I guess I'm weird. I've known quite a few people that have buried their kids (from newborn to adult kids). A lot of them class-mates, class-mates of my brothers (For some reason my one brother's class there was like a drunk driving funeral almost every week for a few months during senior year) but a lot of adults I've known who have suffered this kind of loss. What shocks me sometimes is how many people I find out lost kids before I knew them. I know part of that is I'm not in a small village where I know everyone and people don't move in and leave hardly ever. I think what bothers me is the extra shame there seems to be. Like they'd rather admit to anything else, no matter how painful, illegal or immoral.
For me it is a tragedy every single time it happens, but something that is a part of life. I just wonder if when either we all knew each other better, or when it was rare for a family to be untouched by this kind of tragedy if there was this same level of shouldn't and shame. I think the tragedy level was always the same level of painfulness, even back when people had more births on average.
Although my one uncle was considered a bit insane because after nearly losing his bride before their first anniversary to a truly horrendous and nearly fatal pregnancy/birth he decided to get a vasectomy rather than risk her ever again. Some of that was what would happen if you lost the one kid, and I think some was not seeing her as replaceable.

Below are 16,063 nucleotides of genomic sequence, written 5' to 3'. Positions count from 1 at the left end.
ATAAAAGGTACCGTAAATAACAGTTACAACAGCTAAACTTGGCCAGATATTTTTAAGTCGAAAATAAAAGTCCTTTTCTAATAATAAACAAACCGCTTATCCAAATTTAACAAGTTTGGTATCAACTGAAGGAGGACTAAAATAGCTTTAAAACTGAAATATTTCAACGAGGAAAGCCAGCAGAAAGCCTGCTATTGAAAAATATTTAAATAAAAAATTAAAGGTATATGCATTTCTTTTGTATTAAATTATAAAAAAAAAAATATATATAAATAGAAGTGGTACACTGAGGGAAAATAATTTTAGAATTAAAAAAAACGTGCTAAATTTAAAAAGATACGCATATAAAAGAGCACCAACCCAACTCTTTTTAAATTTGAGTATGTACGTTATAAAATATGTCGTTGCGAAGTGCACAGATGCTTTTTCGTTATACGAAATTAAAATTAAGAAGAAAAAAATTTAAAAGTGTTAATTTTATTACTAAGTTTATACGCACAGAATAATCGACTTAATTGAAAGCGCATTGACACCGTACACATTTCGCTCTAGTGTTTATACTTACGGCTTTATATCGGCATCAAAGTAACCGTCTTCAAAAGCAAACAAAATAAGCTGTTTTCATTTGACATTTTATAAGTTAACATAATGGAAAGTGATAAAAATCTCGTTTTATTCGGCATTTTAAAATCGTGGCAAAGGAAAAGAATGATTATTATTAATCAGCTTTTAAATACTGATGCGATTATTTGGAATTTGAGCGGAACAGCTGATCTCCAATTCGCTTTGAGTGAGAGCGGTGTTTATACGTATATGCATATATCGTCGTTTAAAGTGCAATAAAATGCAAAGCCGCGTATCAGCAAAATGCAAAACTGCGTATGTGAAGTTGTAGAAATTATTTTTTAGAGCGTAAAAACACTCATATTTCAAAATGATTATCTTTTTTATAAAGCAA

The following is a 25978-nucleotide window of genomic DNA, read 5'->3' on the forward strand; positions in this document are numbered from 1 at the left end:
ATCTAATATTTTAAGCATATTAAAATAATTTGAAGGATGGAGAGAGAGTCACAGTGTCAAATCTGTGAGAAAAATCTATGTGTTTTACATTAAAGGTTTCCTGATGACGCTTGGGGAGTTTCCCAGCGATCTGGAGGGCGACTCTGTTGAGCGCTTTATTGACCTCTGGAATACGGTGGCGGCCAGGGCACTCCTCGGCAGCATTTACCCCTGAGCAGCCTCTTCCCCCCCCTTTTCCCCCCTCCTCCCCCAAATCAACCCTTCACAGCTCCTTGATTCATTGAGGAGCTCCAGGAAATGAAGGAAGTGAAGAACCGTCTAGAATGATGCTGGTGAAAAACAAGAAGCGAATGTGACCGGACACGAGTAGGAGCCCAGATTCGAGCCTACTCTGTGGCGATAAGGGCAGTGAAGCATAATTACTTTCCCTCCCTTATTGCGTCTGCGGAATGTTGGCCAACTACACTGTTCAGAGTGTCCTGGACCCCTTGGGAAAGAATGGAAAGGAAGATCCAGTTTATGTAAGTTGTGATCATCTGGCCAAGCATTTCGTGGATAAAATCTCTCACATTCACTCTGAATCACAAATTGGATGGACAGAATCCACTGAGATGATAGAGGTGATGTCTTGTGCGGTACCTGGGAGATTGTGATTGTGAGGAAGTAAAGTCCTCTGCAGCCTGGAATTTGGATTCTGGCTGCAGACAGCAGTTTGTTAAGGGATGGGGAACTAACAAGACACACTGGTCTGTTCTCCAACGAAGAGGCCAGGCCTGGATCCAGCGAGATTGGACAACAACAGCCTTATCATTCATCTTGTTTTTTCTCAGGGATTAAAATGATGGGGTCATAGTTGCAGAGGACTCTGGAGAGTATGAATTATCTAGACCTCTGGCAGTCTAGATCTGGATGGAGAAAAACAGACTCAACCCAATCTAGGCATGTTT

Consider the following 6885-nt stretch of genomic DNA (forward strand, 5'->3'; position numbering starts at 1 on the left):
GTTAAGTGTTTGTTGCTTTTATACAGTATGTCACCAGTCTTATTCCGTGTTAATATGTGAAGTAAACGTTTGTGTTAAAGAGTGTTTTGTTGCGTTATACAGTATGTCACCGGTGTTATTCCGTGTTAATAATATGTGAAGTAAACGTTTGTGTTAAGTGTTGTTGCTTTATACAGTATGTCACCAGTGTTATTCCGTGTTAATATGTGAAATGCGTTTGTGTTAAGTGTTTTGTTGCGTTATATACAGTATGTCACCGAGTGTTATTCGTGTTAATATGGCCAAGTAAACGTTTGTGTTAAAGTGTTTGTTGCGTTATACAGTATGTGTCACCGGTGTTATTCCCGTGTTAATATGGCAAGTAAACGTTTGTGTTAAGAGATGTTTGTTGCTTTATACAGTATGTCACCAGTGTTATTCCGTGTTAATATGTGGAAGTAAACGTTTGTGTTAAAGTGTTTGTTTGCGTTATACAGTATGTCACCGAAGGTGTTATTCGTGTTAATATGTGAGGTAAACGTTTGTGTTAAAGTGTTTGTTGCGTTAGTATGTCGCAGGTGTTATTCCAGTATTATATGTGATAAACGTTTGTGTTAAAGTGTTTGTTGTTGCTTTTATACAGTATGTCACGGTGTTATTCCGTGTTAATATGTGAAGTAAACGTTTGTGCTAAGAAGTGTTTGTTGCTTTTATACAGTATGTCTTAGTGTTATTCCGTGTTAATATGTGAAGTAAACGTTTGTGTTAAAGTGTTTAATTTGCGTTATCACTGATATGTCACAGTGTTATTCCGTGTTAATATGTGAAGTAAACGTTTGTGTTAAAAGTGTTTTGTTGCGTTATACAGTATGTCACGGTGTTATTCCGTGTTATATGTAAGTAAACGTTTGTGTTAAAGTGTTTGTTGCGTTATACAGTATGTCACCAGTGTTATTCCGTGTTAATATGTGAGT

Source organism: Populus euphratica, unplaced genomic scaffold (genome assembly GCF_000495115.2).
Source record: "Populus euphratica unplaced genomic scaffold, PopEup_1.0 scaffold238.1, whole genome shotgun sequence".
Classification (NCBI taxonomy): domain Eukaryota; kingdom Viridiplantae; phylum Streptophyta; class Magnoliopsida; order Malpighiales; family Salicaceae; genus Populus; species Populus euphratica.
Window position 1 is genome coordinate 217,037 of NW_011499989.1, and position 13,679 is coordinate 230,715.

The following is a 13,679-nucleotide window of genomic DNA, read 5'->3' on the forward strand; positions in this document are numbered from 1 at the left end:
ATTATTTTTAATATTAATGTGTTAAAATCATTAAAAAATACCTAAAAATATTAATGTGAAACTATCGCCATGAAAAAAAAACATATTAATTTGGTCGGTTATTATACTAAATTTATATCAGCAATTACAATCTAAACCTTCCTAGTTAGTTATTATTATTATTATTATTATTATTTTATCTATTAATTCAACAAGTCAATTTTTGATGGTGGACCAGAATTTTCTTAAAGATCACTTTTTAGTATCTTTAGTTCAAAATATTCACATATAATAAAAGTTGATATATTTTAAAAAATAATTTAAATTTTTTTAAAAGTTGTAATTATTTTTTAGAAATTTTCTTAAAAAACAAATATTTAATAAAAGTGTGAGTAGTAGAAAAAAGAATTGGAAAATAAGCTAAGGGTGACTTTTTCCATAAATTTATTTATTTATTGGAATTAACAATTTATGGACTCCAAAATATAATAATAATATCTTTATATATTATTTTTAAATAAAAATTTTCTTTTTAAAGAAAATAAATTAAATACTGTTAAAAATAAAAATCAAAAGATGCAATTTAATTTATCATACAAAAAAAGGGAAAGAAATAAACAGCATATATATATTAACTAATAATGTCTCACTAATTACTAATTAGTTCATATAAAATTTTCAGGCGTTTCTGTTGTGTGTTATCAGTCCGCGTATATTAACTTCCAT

I guess for me the "this shouldn't happen" is not just a bad things that really suck if they happen but things that are insane that we still allow them to happen because that is something we could actually fix if we wanted to. Like there are more than enough calories and nutrients grown in the USA every year that no child should die of malnutrition or starvation. Bad enough that we let people starve in parts of the world where agriculture can and does regularly collapse and there isn't enough food locally produced, but for kids to be starving in the land of plenty...to me that takes effort to make sure it happens on someone's part. We could easily prevent it if we wanted to. Just some portion of society doesn't want to. They prefer a system where kids die of starvation and malnutrition.
But no matter what we do, even in the best situation, people will die. Some of them will be kids. Some of the kids will die while their parents are still alive. Even if we had universal health care and world wide peace broke out including all countries and terrorists.
I do think a lot of parents do live in fear of what if it happens to me. It just bothers me sometimes the "this shouldn't happen" rather than "when this happens..." I think that gives a different mindset and a different empathy for the afflicted. But that may just be me.